the region’s electrical grid as part of a lucrative scheme. But, Jerry
accidentally gets in their way and becomes their captive.

When the con men surprisingly succeed in
bringing the grid down, it spells danger for Ankh, her unborn pup, and the many
people tied to them both. With investigations of their own, Cecily and Janelle
try to untangle it all to find Jerry, save a manatee’s life, and rescue Vera
from herself.

Excerpt: Stan
“What we gonna do with him?” Craig asked.
Stan held the door open, motioning for Craig
to carry their intruder inside. I’m glad
we’re at this site.
Another retired hub station was a few miles
away. That station’s maintenance was scheduled for Monday and Thursday, and
Stan originally planned to use that location. But, with the forecasted weather,
the current station, with its maintenance on Wednesday and Friday, was proving
the better choice. Particularly now, since it had a second building where they
could stow their intruder. The retired grid hub station was used for remote
relayed processing, so there wouldn’t likely be any surprise visits by the
electric company before Wednesday. Stan figured they’d be long gone by then.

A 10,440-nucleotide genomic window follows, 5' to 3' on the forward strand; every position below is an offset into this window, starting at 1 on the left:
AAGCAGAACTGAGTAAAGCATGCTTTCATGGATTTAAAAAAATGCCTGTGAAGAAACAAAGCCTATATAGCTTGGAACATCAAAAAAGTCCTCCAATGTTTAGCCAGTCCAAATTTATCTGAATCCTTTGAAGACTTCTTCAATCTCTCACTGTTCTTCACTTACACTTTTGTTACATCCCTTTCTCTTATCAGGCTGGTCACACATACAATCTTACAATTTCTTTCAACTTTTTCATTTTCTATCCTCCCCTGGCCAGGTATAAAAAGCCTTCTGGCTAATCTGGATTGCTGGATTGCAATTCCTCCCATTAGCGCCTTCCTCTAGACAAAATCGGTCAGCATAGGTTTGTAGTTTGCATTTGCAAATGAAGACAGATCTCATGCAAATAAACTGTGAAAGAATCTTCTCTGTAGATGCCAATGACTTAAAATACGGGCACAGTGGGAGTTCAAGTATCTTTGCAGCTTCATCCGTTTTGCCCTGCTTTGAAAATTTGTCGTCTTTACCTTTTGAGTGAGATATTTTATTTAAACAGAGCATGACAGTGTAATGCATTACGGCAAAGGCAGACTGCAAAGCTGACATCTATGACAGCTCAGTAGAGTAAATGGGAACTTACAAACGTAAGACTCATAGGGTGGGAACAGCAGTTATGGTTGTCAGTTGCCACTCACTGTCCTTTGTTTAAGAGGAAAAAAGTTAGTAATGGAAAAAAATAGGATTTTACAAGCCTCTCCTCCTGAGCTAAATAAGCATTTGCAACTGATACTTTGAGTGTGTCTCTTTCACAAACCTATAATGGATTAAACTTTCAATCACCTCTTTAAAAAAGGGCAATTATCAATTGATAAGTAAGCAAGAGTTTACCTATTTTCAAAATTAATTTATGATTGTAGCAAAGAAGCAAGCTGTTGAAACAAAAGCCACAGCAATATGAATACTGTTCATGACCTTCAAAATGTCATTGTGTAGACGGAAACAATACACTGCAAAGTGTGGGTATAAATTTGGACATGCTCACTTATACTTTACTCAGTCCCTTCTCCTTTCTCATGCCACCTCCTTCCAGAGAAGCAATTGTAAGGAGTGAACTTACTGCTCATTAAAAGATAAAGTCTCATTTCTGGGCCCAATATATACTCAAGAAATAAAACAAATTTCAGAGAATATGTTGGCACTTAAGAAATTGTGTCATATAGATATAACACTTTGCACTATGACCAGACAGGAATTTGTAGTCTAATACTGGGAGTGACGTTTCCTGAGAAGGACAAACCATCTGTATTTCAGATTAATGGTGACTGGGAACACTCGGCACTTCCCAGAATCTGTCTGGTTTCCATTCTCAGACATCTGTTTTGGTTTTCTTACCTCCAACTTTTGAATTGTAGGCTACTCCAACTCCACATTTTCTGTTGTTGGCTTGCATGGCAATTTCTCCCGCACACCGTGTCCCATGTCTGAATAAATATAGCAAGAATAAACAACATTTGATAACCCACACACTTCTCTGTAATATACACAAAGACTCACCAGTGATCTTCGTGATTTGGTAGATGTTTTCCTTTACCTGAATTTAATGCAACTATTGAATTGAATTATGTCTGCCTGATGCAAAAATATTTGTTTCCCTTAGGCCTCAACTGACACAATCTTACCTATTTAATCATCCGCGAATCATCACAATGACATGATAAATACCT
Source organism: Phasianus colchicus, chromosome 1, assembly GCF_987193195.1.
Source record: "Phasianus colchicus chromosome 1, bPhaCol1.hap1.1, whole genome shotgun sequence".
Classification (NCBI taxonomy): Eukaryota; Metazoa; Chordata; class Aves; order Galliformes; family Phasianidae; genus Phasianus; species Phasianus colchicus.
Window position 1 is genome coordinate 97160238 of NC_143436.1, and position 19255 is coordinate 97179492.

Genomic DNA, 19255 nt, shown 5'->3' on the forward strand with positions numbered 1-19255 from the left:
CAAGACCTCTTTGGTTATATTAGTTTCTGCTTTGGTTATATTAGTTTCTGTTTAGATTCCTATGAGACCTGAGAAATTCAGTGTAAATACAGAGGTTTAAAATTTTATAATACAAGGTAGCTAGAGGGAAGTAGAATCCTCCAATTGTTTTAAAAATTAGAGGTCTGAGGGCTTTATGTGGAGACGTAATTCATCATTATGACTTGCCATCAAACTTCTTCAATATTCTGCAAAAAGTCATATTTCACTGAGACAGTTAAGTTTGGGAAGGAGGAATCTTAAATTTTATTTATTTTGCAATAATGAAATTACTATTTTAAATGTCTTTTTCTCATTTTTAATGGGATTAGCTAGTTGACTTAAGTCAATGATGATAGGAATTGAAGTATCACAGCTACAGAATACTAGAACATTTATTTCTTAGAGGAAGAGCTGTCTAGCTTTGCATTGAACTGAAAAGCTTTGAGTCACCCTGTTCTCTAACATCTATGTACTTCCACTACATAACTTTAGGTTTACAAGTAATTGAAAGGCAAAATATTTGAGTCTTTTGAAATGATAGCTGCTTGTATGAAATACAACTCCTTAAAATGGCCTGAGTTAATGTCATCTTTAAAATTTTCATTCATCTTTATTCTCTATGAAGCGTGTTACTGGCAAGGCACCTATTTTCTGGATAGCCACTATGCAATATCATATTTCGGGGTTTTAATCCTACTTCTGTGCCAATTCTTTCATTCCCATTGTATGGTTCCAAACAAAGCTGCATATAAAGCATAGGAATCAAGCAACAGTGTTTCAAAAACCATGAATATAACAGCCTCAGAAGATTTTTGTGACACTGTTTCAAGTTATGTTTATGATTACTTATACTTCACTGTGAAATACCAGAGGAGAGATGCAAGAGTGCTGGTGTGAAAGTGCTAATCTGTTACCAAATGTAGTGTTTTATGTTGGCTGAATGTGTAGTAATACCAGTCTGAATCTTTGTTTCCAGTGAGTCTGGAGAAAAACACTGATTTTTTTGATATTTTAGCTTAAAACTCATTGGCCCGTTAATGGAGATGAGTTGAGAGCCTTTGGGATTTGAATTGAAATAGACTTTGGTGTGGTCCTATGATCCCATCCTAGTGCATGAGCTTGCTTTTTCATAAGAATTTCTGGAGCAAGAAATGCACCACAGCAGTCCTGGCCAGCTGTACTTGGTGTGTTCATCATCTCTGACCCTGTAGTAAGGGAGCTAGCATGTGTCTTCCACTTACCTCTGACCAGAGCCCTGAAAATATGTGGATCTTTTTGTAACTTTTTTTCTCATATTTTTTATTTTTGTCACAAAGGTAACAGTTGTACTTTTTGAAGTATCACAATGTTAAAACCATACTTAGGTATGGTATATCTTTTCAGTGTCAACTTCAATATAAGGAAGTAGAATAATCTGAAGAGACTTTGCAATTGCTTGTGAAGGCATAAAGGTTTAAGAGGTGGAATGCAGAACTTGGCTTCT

Craig took the load inside and turned back to
Stan.
“We’ll put him in the basement,” Stan said.
“There’s a basement?”
“No, I’m going to dig one while you hold him.
Of course, there’s a basement.” Stan flipped the light switch and led the way
down the steps inside. The basement had a storage area and what had been a
break room, complete with a cot, and adjoining bathroom. Craig followed him
into the break room, and Stan motioned to the cot. Craig let the guy fall there
with a thump.
“Easy! Let’s get the sack off him,” Stan
said. The two men pulled the burlap off their surprise guest. They both leaned
over, peering at him.
“I know him,“ Craig said.
“You think you know everybody.”
“No, really. Can’t remember where I saw him,
though.”
Stan handed his partner a couple lengths of
cord. Craig set the intruder upright and proceeded to bind his hands and feet.
What
inspired you to write this book?
I’m inspired creatively by many things,